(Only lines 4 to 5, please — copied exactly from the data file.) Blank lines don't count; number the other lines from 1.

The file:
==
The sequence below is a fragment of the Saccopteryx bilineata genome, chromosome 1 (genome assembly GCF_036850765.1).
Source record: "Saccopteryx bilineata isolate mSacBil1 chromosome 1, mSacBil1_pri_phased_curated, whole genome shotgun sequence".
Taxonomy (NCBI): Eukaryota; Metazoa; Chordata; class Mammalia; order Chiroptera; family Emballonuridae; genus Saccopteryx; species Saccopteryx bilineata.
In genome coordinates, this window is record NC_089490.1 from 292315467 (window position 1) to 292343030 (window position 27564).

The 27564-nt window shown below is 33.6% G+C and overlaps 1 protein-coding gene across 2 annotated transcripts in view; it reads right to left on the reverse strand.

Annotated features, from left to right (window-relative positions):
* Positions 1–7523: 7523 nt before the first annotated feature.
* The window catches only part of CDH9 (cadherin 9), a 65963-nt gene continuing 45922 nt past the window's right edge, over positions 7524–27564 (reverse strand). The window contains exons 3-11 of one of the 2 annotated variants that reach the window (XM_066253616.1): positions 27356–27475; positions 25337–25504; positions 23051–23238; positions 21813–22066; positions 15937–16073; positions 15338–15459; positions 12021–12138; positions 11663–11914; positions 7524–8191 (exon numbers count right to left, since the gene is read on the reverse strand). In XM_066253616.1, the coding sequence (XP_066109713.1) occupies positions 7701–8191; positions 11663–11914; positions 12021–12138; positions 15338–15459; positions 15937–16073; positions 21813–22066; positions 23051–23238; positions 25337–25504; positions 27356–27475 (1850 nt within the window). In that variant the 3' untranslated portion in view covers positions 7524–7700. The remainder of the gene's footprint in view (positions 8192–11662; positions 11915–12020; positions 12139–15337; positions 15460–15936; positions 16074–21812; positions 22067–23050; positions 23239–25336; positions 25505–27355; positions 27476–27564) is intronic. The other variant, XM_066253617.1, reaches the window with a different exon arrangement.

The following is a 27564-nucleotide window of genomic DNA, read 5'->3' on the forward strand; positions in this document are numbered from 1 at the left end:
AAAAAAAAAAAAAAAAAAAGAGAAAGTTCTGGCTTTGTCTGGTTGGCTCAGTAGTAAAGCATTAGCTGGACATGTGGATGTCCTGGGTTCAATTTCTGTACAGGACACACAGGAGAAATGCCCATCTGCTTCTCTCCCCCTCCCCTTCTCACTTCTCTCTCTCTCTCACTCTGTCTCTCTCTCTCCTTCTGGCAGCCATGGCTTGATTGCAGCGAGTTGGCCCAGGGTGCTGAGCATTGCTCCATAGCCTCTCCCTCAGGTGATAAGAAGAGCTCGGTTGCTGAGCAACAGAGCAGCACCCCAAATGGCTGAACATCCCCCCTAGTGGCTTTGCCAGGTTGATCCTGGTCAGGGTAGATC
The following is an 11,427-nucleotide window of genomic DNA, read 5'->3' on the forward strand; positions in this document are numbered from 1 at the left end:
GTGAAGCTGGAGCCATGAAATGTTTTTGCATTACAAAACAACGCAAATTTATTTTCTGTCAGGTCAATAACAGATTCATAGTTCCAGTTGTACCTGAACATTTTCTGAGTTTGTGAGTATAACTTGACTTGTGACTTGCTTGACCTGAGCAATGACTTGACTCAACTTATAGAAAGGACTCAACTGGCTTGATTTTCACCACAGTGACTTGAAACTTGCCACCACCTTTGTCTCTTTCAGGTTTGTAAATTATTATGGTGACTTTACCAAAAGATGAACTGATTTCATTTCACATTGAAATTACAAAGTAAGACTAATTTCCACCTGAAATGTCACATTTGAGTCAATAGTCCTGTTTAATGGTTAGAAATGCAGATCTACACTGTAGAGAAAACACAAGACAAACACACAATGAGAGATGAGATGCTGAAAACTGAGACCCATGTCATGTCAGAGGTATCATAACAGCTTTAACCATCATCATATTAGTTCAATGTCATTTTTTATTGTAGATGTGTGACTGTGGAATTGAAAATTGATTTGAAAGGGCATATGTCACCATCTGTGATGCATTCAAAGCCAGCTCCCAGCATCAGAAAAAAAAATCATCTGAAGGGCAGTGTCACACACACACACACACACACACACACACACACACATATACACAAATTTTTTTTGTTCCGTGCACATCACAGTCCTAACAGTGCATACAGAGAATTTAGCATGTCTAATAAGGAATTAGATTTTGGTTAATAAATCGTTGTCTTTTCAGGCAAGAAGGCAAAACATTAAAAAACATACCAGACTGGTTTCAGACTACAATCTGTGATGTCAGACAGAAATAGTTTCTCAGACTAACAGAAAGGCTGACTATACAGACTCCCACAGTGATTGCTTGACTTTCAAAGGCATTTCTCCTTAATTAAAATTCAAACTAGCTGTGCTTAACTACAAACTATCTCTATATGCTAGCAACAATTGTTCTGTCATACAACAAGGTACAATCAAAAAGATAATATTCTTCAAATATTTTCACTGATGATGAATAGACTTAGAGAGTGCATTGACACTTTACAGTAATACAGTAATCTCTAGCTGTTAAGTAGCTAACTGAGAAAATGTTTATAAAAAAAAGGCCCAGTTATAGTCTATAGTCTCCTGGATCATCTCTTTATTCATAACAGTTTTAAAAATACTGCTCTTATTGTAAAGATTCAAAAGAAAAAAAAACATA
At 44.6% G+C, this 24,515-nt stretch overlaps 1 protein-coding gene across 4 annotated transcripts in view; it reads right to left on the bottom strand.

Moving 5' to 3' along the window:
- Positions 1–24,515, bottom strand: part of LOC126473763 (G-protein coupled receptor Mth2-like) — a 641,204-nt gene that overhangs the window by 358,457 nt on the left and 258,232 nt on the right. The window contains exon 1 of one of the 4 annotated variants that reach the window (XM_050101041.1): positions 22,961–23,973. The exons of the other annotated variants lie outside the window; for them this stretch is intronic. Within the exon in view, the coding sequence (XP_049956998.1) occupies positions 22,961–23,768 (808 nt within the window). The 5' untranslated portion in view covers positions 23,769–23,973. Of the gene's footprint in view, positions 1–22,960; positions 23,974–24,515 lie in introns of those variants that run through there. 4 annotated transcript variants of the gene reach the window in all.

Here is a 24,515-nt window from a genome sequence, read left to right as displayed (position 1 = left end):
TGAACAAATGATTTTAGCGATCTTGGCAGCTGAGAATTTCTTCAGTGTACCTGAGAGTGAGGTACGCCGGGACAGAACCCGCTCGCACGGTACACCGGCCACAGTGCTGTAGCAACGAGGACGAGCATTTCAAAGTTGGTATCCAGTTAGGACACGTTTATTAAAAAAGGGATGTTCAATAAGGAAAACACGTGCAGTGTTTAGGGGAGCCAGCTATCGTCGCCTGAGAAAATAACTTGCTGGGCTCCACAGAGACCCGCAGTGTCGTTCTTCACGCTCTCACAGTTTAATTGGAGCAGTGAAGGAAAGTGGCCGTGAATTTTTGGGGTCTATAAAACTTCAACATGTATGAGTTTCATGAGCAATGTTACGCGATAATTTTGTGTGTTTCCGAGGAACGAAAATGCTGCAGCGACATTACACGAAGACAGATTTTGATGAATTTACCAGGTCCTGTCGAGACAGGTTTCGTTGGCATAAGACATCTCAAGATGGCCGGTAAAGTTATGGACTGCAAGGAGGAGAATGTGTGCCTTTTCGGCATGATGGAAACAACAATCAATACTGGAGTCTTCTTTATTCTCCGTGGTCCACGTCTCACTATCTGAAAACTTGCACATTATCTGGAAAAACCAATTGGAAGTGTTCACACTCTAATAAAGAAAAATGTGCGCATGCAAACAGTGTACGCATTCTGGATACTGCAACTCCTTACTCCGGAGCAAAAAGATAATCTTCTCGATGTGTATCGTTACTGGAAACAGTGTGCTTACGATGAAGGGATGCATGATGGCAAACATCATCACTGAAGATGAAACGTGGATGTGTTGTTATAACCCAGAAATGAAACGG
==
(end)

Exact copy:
In genome coordinates, this window is record NC_089490.1 from 292315467 (window position 1) to 292343030 (window position 27564).

The 27564-nt window shown below is 33.6% G+C and overlaps 1 protein-coding gene across 2 annotated transcripts in view; it reads right to left on the reverse strand.